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Rolark, and others, took the first step
(Published March 6, 2006)


February saw the passing of two champions of democracy and human rights: Coretta Scott King and Wilhelmina Jackson Rolark. One was world-famous, and the other not as well-known as she should be.

King, of course, needs no eulogy from me: She took up the mantle of her fallen husband, the Rev. Martin Luther King Jr., and carried it forward with grace and dignity, becoming the living symbol of the fight for civil and human rights here and around the world.

Rolark’s death came on Valentine’s Day – ironically, the same day the Stand Up! for Democracy in D.C. Coalition, the D.C. Democratic State Committee and the D.C. Black History Celebration Committee hosted a tribute to Dorothy I. Height, president of the National Council of Negro Women. The gala celebrated Height (one of Stand Up!’s founders) as a champion of the values embodied by King and Rolark. As the announcement of Rolark’s passing was made at the event, it became easy to draw links between the lives and works of all three women.

To some, Rolark’s achievements may pale beside those of King and Height, both of whom counseled presidents and whose names and achievements are known far and wide. Even here in D.C., Rolark is known by many mostly as the council member who was defeated for re-election in 1992 by Marion Barry at the start of his political comeback. That’s unfortunate, because Rolark was one of the major forces behind the District’s achieving its first measure of self-governance in 1974.

For most of the quarter-century following World War II, Rep. John L. McMillan of South Carolina was the effective lord and overseer of D.C., calling the shots from his perch as chairman of the House District Committee. McMillan had no interest in ceding an ounce of control over his domain to local activists and their allies around the country who supported local self-government for the District.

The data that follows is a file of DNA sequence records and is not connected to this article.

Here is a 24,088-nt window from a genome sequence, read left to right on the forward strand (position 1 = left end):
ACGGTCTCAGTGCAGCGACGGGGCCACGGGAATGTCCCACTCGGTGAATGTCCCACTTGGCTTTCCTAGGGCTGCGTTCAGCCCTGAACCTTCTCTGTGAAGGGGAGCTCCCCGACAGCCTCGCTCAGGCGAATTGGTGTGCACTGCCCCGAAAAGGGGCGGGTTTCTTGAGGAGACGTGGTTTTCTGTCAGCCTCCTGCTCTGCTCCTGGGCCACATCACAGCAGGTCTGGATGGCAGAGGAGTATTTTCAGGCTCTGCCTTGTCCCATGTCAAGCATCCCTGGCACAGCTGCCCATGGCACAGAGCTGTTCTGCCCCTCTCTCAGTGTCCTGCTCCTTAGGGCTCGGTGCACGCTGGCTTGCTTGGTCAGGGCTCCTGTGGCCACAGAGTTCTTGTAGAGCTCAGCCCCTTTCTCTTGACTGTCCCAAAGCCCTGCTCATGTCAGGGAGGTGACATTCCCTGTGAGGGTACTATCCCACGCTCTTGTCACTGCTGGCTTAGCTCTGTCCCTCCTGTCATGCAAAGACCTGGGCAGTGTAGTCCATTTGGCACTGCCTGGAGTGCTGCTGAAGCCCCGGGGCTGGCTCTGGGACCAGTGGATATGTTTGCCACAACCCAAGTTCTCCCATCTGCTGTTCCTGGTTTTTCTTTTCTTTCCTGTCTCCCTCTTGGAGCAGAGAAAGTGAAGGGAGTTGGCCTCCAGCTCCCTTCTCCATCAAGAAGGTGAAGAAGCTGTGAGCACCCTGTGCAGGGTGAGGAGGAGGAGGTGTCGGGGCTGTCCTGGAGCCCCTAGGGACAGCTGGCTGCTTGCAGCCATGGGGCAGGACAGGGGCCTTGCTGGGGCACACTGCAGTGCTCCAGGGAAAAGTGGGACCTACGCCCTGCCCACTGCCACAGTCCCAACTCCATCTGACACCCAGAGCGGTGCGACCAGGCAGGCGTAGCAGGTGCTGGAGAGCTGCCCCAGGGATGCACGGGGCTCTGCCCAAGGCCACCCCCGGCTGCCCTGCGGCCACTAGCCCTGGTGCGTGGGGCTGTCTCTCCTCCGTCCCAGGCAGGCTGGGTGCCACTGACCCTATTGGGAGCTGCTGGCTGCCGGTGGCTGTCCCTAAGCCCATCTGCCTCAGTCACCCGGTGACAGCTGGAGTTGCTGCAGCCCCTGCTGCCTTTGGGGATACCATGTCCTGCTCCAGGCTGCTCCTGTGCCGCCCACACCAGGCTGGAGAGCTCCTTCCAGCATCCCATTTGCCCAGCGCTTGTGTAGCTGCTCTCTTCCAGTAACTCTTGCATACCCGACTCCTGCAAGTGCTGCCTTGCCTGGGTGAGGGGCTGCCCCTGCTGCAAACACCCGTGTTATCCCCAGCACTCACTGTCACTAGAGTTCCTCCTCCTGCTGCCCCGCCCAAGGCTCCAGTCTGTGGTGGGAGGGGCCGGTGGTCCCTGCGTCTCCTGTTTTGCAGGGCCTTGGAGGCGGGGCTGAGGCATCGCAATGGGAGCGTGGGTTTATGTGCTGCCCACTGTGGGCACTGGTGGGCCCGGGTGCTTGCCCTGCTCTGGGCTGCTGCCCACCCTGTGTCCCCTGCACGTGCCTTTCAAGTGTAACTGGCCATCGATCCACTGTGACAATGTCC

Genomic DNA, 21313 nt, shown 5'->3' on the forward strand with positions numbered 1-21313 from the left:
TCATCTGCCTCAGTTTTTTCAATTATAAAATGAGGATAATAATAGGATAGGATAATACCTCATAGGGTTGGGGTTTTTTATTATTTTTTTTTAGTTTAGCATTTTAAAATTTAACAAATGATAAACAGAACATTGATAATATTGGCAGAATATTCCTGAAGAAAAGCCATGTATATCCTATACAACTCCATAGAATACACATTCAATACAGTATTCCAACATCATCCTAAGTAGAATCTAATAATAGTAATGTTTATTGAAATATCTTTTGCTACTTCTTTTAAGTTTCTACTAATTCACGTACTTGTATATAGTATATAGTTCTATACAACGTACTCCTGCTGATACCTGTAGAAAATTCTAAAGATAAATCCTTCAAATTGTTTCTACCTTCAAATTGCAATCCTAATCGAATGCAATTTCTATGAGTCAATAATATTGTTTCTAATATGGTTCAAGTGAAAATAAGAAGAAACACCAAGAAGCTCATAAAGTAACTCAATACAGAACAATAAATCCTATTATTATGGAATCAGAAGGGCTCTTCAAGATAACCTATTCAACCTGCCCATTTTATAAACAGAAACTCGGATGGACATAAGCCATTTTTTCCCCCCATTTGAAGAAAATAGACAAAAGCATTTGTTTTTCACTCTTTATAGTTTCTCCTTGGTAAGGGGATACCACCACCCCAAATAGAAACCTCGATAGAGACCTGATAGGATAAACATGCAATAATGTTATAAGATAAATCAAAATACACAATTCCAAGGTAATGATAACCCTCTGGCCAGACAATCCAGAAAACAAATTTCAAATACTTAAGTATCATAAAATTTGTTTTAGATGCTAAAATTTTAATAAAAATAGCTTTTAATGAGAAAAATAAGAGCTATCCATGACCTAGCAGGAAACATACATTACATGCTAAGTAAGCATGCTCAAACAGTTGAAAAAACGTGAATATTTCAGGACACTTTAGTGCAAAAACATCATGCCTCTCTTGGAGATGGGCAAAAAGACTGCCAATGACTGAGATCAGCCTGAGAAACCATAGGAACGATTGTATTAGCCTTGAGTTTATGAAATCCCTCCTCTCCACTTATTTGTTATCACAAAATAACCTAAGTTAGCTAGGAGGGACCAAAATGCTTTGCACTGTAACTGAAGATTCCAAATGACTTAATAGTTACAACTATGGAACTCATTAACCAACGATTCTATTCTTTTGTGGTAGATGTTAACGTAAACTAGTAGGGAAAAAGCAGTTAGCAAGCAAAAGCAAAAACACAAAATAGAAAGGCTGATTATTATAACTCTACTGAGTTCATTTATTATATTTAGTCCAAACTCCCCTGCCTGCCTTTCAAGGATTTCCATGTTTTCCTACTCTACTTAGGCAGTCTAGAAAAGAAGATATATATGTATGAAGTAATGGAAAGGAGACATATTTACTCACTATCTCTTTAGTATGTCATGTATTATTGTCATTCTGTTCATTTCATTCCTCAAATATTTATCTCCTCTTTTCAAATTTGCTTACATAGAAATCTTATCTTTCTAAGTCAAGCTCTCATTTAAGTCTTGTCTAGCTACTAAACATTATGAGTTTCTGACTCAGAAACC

In response, Rolark, along with her husband, Washington Informer editor Calvin Rolark, and other luminaries – including the Rev. Walter Fauntroy, who became the District’s first D.C. non-voting delegate to Congress, and Martin Luther King Jr. – launched a voter registration drive in McMillan’s district, expanding the share of African-American voters from 3 percent to 29 percent of the electorate. As a result, McMillan’s hold on power became increasingly shaky, and he was defeated for re-election in 1972. That paved the way for the Home Rule Act that provided for an elected mayor and council for D.C. Even though the local government’s actions still were (and still are) subject to congressional review, at least the District finally had a local government, responsible to the voters, which could pass legislation and carry out the people’s business.

This campaign against a legislator hostile to democracy in the District prefigured a drive a quarter-century later to oust Sen. Lauch Faircloth of North Carolina. In 1997 Faircloth pushed legislation through Congress that effectively stripped the D.C. government of its already limited powers. This outrage led to the rise of a re-energized D.C. democracy movement, including the founding of Stand Up! Less than one month after the bill passed, Stand Up! and other local organizations filled 13 buses with D.C. residents who traveled to Faircloth’s North Carolina, where they protested the District’s further disenfranchisement and educated Faircloth’s constituents about his hostility to democracy. Over the next year, the groups that sponsored the caravan continued to work with Faircloth opponents, helping to bring about his defeat for re-election in 1998 by John Edwards.

With her championing of home rule for D.C., Wilhelmina Rolark took the global vision of freedom and democracy espoused by both Kings, Height and others and put it into practice on the local level. She not only showed that the District was capable of governing itself, but also planted the seeds for greater democratic aspirations among D.C. residents. The struggle to achieve the same rights as other U.S. citizens – full, effective local government not subject to congressional oversight, and voting representation in Congress – continues. Home rule was only the first step, and we can be thankful Wilhelmina Rolark and others took it.


Mosley is a member of the Stand Up! For Democracy in DC Coalition. Contact him at

Copyright 2006 The Common Denominator